science festival logoOne of the joys of the Edinburgh International Science Festival is its ability to bring the arts and science together in the most engaging way. Writer and broadcaster Simon Singh joins the festival to point out what we in Edinburgh have always known – that clever people have the best sense of humour. Fans of comedians from the inimitable Stephen Fry to polymath Robin Ince know that comedy is not the stuff of fools; it’s a clever man’s (and woman’s) game. But did we know that the Americans are in on this too? Apparently they are, as Simon Singh takes pains to point out in his event ‘The Mathematics of the Simpsons’.

For years we have laughed at Homer’s antics as the head of his dysfunctional family, the mindless violence of Itchy and Scratchy, and the satirical take on America’s environmental policies. But how many of us have noticed the high level mathematics liberally sprinkled among the silliness like choc chips on a Krispy Kreme donut? I know I haven’t.  It turns out that the clever, funny writers of the Simpsons realise that their audience are not daft. From Maggie deriving Einstein’s equations with her building blocks, to Lisa’s books on complex mathematics as she tries to run her baseball team, the scripts are littered with mathematical gags that the writers refer to as ‘increasing the comedic nerdic density.’

Did any of us notice the cinema called Googolplex Theatres? The mathematicians and fans of funny musical geek Helen Arney among us will recognize that a googolplex is a mind-bogglingly enormous number. In a conversational and accessible style, Singh shows us this and other mathematical oddities such as ‘narcissistic numbers and ‘perfect numbers’ that pop up all over the place if you know where to look. It turns out that even humble Apu, proprietor of the Kwikemart is a mathematician, who, in the episode ‘Marge in Chains’ offers to recite pi to 40,000 decimal places. Once Singh points out these clever jokes, it seems incredible that we have missed them for so long. So how did what is superficially such a simple cartoon come to have advanced theories of infinity such as Hilbert’s Hotel tucked away among the punchlines?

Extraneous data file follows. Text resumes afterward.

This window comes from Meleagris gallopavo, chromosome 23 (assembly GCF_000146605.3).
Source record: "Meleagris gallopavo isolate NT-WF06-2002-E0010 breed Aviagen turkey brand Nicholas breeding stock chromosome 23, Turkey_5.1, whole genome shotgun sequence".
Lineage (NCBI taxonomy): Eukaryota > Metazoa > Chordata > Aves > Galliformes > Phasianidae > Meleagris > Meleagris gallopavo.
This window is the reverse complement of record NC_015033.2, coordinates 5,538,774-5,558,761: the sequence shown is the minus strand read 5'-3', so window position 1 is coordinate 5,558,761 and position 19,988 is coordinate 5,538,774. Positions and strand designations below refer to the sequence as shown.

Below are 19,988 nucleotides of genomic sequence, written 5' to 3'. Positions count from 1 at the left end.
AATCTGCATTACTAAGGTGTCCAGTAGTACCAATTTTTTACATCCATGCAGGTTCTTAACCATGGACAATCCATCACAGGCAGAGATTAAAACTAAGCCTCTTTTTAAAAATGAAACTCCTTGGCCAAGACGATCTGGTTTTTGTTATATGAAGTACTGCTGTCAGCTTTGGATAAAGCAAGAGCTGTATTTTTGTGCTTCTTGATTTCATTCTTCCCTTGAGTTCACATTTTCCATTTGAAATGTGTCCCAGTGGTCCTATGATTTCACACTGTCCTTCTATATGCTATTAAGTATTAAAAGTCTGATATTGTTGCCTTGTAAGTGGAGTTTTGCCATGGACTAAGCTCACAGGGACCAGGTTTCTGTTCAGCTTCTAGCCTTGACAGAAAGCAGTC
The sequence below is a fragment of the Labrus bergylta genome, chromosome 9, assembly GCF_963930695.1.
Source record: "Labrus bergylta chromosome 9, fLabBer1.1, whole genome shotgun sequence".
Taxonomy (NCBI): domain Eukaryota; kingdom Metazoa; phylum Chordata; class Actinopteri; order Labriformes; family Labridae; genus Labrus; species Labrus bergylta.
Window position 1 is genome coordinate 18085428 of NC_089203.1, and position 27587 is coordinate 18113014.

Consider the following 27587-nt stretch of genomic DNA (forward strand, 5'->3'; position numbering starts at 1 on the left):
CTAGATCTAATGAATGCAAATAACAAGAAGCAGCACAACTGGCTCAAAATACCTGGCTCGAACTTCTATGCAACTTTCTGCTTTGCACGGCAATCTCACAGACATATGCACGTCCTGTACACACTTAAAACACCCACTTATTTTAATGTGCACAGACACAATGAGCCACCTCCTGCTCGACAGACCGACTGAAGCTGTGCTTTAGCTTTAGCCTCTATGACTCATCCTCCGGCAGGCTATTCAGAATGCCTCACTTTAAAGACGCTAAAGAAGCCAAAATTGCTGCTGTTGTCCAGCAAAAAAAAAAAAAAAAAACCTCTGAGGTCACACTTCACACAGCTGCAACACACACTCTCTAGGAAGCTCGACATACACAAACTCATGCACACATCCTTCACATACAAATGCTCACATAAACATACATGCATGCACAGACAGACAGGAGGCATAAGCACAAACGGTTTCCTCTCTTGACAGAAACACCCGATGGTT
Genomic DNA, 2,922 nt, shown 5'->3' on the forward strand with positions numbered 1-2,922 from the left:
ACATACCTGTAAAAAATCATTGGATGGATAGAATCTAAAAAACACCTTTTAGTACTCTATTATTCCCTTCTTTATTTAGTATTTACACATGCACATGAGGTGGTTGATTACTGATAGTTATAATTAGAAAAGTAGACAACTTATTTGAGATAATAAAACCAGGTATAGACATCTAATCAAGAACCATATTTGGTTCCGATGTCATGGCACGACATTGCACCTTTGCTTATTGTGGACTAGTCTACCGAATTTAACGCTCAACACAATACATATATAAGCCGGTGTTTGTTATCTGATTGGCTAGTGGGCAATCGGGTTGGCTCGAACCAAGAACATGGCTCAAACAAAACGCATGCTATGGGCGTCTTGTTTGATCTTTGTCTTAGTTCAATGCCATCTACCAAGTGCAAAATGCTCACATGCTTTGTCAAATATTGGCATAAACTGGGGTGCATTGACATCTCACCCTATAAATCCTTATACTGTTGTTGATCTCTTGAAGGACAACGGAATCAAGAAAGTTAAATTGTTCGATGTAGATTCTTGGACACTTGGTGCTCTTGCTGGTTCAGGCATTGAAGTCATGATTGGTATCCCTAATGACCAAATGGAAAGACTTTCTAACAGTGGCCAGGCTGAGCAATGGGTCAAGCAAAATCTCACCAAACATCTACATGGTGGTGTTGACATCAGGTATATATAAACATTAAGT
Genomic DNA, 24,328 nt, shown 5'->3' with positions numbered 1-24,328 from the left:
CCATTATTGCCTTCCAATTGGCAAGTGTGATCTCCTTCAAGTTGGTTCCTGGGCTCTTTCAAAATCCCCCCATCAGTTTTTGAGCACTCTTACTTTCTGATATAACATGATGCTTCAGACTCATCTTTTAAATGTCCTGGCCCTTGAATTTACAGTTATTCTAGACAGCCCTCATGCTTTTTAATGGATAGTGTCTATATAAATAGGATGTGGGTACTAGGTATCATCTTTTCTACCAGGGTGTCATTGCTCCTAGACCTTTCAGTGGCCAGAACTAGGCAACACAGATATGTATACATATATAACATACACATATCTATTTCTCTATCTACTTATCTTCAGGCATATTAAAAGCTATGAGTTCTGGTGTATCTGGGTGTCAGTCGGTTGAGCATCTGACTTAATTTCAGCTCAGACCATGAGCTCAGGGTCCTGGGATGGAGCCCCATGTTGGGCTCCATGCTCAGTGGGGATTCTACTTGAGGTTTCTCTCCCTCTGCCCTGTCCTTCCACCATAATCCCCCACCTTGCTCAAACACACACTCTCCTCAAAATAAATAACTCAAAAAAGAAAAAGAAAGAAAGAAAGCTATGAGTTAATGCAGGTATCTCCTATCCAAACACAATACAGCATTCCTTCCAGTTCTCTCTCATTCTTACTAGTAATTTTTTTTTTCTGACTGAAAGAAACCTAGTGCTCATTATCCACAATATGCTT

The answer is surprising but simple: among the writers of the Simpsons are mathematicians from the top universities in the country, including some with PhD’s and, incredibly, a former Professor from Yale. These smart cookies are encouraged to spread their love of mathematics and add another layer of comic complexity to this outstandingly successful TV show. They specialise in the ‘freezeframe gag’ which is only on screen for second, and is easily missed.

In an episode called ‘the Wizard of Evergreen terrace’ Homer decides he wants to be an inventor. Singh allows us to look closely at the equations he scribbles on his blackboard, and incredibly these include equations which predict the mass of the Higgs Boson, fourteen years before its discovery at CERN.

My favourite moment was realising that a ‘taxicab number’, was, you’ve guessed it, displayed on a taxicab. Thanks to Simon Singh I’ll never look at a cartoon in the same way again.